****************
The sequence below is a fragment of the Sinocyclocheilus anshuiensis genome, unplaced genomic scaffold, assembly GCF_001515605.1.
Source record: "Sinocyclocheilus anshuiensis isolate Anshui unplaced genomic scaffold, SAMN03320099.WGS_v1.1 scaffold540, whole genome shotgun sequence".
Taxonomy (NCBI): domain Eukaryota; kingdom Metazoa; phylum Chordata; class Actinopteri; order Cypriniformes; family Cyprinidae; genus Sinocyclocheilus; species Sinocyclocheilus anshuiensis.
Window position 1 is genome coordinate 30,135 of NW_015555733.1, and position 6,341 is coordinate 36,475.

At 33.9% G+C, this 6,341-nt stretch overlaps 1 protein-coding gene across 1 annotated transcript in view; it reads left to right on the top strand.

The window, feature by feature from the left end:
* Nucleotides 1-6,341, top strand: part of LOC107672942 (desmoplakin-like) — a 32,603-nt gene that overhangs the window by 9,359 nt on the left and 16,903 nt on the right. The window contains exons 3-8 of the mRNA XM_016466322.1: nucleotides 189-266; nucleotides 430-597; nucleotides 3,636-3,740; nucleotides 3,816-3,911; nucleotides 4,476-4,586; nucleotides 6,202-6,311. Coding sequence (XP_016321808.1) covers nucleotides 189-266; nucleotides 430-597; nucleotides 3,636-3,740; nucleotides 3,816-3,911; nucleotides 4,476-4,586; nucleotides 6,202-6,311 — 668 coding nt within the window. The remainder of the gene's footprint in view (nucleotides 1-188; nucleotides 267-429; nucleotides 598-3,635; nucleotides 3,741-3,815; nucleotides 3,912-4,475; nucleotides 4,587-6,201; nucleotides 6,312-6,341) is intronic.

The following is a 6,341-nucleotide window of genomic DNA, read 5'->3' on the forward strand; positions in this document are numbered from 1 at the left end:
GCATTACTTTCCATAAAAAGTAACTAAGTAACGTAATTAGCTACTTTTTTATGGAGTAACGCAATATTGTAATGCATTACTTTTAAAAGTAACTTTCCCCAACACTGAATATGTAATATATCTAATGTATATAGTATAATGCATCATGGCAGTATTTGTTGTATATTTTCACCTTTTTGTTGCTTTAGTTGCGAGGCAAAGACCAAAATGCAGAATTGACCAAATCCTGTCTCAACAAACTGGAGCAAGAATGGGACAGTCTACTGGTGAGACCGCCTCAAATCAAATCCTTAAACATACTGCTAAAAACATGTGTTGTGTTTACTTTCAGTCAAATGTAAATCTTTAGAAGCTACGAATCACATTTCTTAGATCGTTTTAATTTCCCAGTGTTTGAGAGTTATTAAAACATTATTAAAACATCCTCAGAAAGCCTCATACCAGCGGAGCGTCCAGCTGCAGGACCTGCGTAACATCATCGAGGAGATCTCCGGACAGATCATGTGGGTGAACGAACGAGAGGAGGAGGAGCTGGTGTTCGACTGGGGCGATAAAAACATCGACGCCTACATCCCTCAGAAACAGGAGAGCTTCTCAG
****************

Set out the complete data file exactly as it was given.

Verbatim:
The sequence below is a fragment of the Sinocyclocheilus anshuiensis genome, unplaced genomic scaffold, assembly GCF_001515605.1.
Source record: "Sinocyclocheilus anshuiensis isolate Anshui unplaced genomic scaffold, SAMN03320099.WGS_v1.1 scaffold540, whole genome shotgun sequence".
Taxonomy (NCBI): domain Eukaryota; kingdom Metazoa; phylum Chordata; class Actinopteri; order Cypriniformes; family Cyprinidae; genus Sinocyclocheilus; species Sinocyclocheilus anshuiensis.
Window position 1 is genome coordinate 30,135 of NW_015555733.1, and position 6,341 is coordinate 36,475.

At 33.9% G+C, this 6,341-nt stretch overlaps 1 protein-coding gene across 1 annotated transcript in view; it reads left to right on the top strand.

The window, feature by feature from the left end:
* Nucleotides 1-6,341, top strand: part of LOC107672942 (desmoplakin-like) — a 32,603-nt gene that overhangs the window by 9,359 nt on the left and 16,903 nt on the right. The window contains exons 3-8 of the mRNA XM_016466322.1: nucleotides 189-266; nucleotides 430-597; nucleotides 3,636-3,740; nucleotides 3,816-3,911; nucleotides 4,476-4,586; nucleotides 6,202-6,311. Coding sequence (XP_016321808.1) covers nucleotides 189-266; nucleotides 430-597; nucleotides 3,636-3,740; nucleotides 3,816-3,911; nucleotides 4,476-4,586; nucleotides 6,202-6,311 — 668 coding nt within the window. The remainder of the gene's footprint in view (nucleotides 1-188; nucleotides 267-429; nucleotides 598-3,635; nucleotides 3,741-3,815; nucleotides 3,912-4,475; nucleotides 4,587-6,201; nucleotides 6,312-6,341) is intronic.

The following is a 6,341-nucleotide window of genomic DNA, read 5'->3' on the forward strand; positions in this document are numbered from 1 at the left end:
GCATTACTTTCCATAAAAAGTAACTAAGTAACGTAATTAGCTACTTTTTTATGGAGTAACGCAATATTGTAATGCATTACTTTTAAAAGTAACTTTCCCCAACACTGAATATGTAATATATCTAATGTATATAGTATAATGCATCATGGCAGTATTTGTTGTATATTTTCACCTTTTTGTTGCTTTAGTTGCGAGGCAAAGACCAAAATGCAGAATTGACCAAATCCTGTCTCAACAAACTGGAGCAAGAATGGGACAGTCTACTGGTGAGACCGCCTCAAATCAAATCCTTAAACATACTGCTAAAAACATGTGTTGTGTTTACTTTCAGTCAAATGTAAATCTTTAGAAGCTACGAATCACATTTCTTAGATCGTTTTAATTTCCCAGTGTTTGAGAGTTATTAAAACATTATTAAAACATCCTCAGAAAGCCTCATACCAGCGGAGCGTCCAGCTGCAGGACCTGCGTAACATCATCGAGGAGATCTCCGGACAGATCATGTGGGTGAACGAACGAGAGGAGGAGGAGCTGGTGTTCGACTGGGGCGATAAAAACATCGACGCCTACATCCCTCAGAAACAGGAGAGCTTCTCAG